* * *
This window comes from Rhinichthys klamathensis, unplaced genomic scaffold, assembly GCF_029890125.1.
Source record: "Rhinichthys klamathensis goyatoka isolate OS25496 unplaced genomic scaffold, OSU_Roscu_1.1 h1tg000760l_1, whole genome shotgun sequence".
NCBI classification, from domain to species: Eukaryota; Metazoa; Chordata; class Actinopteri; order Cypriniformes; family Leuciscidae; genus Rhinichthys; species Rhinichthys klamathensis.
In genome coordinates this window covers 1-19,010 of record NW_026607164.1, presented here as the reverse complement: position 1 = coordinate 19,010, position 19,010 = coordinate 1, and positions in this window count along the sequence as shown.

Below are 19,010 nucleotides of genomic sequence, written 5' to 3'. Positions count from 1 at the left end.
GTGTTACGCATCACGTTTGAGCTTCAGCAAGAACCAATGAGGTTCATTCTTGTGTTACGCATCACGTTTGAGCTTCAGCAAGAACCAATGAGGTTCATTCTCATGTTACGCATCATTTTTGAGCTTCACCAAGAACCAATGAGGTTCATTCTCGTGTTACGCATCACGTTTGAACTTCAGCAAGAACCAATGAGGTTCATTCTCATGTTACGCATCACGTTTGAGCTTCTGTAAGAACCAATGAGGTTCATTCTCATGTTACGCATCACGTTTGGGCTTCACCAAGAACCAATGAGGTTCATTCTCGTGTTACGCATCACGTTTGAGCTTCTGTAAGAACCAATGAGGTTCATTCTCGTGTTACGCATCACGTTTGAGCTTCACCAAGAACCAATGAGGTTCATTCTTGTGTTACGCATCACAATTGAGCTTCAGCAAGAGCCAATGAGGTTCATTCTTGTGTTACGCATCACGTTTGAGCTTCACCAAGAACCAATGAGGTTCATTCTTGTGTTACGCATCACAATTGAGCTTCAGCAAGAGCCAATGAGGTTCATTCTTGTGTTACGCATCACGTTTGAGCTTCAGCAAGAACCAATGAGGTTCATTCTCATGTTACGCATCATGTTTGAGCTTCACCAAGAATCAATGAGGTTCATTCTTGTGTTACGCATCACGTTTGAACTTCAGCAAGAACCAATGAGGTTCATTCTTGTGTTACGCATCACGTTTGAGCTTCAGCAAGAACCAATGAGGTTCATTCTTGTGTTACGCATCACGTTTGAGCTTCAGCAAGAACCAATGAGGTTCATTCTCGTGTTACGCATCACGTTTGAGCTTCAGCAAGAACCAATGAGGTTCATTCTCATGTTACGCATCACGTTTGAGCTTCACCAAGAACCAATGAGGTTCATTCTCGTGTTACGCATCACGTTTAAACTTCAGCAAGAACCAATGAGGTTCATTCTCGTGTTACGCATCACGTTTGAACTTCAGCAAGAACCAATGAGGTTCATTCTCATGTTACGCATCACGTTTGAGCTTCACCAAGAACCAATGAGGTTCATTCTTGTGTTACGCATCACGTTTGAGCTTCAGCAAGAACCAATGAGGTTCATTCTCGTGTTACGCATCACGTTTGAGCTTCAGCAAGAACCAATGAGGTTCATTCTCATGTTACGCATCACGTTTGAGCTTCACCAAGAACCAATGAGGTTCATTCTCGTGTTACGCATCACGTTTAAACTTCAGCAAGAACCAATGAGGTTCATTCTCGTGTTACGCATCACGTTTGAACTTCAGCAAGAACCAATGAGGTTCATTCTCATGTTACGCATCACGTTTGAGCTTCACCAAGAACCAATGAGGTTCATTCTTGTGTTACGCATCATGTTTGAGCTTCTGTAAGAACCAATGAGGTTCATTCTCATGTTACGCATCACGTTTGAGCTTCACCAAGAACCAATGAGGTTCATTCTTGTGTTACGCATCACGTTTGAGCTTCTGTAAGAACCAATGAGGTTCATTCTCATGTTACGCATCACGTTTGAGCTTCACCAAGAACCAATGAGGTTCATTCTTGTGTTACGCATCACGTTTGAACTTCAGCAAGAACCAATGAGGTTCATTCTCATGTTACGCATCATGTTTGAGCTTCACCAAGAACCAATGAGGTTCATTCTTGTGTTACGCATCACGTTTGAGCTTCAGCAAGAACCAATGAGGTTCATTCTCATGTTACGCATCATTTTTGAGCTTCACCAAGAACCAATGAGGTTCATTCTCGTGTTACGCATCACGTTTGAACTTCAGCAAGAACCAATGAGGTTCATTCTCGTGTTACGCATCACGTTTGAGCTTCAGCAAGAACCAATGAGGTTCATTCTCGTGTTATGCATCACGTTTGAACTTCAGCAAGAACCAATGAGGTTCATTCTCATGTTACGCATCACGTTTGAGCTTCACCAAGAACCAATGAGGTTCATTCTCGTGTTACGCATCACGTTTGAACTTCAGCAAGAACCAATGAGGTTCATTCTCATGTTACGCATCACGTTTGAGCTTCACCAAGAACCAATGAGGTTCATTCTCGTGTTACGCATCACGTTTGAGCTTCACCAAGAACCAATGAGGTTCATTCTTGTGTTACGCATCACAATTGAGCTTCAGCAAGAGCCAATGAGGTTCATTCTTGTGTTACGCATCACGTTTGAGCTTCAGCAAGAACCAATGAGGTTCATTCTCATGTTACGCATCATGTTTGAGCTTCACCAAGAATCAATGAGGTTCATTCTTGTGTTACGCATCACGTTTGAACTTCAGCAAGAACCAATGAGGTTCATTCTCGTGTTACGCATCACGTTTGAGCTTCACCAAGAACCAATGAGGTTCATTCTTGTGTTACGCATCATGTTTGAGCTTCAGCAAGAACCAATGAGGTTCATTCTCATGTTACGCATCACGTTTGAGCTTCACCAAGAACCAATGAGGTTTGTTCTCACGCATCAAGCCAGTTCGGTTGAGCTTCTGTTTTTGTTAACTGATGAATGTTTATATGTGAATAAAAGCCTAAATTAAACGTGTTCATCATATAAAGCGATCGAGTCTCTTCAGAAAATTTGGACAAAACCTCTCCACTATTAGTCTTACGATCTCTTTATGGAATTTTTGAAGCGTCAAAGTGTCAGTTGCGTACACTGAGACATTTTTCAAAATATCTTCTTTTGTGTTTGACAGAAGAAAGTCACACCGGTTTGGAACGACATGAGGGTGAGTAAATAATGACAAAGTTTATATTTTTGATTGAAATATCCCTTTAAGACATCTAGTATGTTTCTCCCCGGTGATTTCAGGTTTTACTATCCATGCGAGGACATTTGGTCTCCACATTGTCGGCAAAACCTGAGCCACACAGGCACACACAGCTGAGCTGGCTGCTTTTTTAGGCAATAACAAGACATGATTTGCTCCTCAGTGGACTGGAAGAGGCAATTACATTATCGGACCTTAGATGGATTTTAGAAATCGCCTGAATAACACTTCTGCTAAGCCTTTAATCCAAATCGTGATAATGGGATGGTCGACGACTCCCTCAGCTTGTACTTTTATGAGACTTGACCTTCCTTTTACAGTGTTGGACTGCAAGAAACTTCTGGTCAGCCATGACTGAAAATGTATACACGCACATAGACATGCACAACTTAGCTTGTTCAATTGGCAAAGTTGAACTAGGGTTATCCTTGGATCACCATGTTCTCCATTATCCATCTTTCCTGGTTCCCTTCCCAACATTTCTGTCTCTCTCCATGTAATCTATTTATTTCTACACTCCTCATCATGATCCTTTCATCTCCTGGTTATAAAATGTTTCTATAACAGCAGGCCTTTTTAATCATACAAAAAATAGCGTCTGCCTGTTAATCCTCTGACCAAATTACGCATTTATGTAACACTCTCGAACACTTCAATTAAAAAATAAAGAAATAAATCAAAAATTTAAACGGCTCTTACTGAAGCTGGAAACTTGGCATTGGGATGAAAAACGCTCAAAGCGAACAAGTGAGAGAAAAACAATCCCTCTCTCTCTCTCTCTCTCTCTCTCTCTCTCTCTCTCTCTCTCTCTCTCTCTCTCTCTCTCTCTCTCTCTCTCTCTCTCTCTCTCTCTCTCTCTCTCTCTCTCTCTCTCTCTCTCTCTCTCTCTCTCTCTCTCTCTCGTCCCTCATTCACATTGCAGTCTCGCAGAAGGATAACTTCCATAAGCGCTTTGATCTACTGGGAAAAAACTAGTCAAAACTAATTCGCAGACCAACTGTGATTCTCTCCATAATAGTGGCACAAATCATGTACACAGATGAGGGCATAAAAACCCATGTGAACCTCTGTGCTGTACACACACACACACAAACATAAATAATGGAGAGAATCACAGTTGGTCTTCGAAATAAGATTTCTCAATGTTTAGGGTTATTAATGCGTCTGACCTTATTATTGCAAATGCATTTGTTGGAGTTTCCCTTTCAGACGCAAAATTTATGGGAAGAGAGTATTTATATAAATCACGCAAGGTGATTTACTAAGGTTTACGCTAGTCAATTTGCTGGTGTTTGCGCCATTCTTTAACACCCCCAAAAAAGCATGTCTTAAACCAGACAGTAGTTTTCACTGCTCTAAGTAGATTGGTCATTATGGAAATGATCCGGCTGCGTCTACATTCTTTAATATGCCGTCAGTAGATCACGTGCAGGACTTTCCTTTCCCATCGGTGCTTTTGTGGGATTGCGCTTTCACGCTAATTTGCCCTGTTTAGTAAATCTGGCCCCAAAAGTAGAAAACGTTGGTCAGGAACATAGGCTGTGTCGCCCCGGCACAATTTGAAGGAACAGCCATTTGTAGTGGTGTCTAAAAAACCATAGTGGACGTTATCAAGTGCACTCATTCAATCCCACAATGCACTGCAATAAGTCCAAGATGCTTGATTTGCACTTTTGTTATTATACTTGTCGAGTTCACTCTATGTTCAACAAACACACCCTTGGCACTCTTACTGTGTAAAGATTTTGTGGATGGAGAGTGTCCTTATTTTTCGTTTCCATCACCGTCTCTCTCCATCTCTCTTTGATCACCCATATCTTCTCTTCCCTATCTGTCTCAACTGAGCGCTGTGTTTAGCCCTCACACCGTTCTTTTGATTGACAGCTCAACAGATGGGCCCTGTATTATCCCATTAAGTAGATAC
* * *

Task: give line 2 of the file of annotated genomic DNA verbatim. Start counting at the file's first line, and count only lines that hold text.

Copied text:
Source record: "Rhinichthys klamathensis goyatoka isolate OS25496 unplaced genomic scaffold, OSU_Roscu_1.1 h1tg000760l_1, whole genome shotgun sequence".